Non-tethered motorcycle airbags do not have the above limitations as they use sensors to detect rider position and can deploy instantly when they sense and impact from any direction.
The motorcycle airbag doesn’t give all-around protection because it can’t. Resembling a life-jacket or scuba diver’s buoyancy control device, it only covers the chest and back areas.
The good news is that once fully inflated, preferably before impact, the rear coverage extends right up to the back of the helmet, acting as a temporary neck brace.
There is plenty of cushioning down the back below the pelvis area, and the chest is completely covered.
Legs and arms are still vulnerable, but the vital organs of the torso are protected.
How to wear it
Riders may choose to wear an airbag device under or over their regular riding jackets if the inflation isn’t restricted. That would be unlikely given the temporary pressure of 1.35kg per square centimetre it exerts when deployed.
They’re also less likely to be punctured or damaged during an accident if worn under an existing jacket, but you’ll probably have other things to worry about!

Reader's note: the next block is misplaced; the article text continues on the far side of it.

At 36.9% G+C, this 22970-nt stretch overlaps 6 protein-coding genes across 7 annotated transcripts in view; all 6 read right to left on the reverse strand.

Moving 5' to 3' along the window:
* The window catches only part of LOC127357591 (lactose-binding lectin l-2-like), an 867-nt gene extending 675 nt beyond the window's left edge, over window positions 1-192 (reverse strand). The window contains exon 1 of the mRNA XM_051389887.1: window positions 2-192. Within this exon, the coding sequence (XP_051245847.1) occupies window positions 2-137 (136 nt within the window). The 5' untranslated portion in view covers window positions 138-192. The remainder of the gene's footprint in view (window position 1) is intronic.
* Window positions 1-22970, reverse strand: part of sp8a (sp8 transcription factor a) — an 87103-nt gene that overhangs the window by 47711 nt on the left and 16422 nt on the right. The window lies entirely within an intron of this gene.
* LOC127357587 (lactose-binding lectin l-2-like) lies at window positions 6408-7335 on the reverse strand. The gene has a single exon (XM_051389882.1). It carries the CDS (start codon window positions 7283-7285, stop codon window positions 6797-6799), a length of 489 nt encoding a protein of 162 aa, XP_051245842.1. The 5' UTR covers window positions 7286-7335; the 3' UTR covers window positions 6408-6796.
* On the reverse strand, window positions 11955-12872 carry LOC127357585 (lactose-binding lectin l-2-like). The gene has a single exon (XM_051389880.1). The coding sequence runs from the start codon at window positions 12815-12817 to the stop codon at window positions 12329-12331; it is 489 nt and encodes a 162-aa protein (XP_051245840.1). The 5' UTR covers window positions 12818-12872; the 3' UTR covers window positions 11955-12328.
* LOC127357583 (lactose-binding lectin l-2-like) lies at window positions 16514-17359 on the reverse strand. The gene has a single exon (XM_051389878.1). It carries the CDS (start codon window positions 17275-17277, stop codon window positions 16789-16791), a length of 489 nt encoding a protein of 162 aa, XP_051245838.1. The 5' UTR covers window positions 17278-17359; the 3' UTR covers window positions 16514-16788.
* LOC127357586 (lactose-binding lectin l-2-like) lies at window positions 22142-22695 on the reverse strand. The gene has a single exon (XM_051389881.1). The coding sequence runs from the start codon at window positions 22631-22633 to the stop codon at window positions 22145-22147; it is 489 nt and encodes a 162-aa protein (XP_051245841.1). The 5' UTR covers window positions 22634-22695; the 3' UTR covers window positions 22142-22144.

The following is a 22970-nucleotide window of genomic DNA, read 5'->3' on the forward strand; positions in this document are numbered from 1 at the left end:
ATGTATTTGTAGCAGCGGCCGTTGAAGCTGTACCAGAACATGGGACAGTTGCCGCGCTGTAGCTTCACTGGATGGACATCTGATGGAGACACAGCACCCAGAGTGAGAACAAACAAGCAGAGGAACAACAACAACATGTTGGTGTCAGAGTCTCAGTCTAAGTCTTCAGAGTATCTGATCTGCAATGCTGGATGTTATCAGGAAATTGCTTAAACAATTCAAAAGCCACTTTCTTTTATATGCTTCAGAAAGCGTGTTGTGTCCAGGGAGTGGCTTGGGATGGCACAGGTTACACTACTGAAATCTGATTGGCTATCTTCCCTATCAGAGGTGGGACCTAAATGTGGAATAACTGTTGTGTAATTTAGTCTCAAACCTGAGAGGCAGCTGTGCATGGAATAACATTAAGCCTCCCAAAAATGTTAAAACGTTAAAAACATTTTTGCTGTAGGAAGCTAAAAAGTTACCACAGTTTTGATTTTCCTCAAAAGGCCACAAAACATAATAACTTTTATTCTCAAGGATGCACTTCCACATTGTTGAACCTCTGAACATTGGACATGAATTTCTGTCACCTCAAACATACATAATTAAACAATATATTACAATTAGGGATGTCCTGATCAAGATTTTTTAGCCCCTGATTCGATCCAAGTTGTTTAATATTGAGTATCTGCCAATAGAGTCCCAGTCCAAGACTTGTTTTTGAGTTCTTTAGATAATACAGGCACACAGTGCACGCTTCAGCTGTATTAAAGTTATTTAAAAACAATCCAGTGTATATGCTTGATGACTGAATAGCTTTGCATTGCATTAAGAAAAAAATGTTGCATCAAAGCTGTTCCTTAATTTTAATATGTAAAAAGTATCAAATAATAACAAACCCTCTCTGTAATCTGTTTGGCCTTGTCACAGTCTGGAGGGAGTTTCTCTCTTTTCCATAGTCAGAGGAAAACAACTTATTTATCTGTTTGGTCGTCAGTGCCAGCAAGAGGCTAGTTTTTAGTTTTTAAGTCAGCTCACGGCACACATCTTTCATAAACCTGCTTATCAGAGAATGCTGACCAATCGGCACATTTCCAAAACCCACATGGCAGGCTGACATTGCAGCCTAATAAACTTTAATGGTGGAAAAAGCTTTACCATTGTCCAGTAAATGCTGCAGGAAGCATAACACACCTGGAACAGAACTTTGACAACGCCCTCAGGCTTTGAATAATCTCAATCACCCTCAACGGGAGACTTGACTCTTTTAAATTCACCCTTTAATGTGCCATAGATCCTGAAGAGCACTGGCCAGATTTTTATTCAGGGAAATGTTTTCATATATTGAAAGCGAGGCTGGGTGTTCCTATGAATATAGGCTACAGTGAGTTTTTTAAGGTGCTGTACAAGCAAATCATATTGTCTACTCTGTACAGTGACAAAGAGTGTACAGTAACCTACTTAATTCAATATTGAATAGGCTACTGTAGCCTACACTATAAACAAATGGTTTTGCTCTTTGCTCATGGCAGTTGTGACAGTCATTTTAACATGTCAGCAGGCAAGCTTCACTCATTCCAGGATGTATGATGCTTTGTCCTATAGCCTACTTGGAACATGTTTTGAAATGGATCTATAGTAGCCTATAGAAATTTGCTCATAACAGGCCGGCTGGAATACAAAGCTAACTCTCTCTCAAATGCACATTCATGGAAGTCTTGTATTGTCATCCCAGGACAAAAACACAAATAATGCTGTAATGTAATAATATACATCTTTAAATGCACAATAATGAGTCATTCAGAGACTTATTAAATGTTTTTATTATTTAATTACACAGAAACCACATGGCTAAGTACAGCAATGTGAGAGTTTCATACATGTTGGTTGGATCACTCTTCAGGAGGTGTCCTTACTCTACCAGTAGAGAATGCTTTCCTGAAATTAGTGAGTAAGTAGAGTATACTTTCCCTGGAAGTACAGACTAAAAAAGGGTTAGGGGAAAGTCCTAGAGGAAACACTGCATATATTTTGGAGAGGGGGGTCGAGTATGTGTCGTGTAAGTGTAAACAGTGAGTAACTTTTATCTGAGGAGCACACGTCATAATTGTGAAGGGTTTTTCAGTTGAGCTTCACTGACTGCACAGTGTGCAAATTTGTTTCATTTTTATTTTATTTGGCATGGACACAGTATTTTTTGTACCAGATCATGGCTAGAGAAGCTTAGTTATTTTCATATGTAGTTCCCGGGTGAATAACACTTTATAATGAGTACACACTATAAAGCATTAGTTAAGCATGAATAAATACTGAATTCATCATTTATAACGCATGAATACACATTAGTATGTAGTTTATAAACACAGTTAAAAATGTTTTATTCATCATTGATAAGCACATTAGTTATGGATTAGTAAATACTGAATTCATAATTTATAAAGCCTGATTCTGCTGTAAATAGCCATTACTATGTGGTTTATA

A rider also has the option of doubling up. Choose an airbag device with a bright fluorescent colour, and you also have a high-viz safety jacket.
Another option is the integrated jacket – a normal motorcycle jacket with a built-in inflatable airbag device.
Can I reuse a motorcycle airbag?
Yes, provided it hasn’t been punctured or damaged, you can reuse a motorcycle airbag. Buy a new CO2 cartridge and replace it; you’ll be ready and equipped for your next fall!
Can airbag vests fire accidentally?
Accidental deployment is unlikely given the tension of around 30kg required to activate the inflation mechanism. If you park your bike and walk away forcefully without remembering to disconnect the lead, the consequences are more likely to be embarrassing than dangerous.
Are motorcycle airbags suitable for pillion riders?
Yes, pillion passengers can wear airbags too by attaching their leads to somewhere solid on the bike. As long as it doesn’t restrict either individual while on the road or become caught in any moving parts, it will deploy as described if needed.
The airbags, when bought separately, may appear expensive compared to a normal jacket with a similar price tag.
However, an integrated model avoids duplication and absorbs much of the cost.
A rider has to decide whether protecting these vital areas can be achieved by hard armour at a lesser cost or if the separate airbag option is worth the extra expense.
Just don’t forget to connect the cord!
Recommended Reading: Motorcycle Gear Hub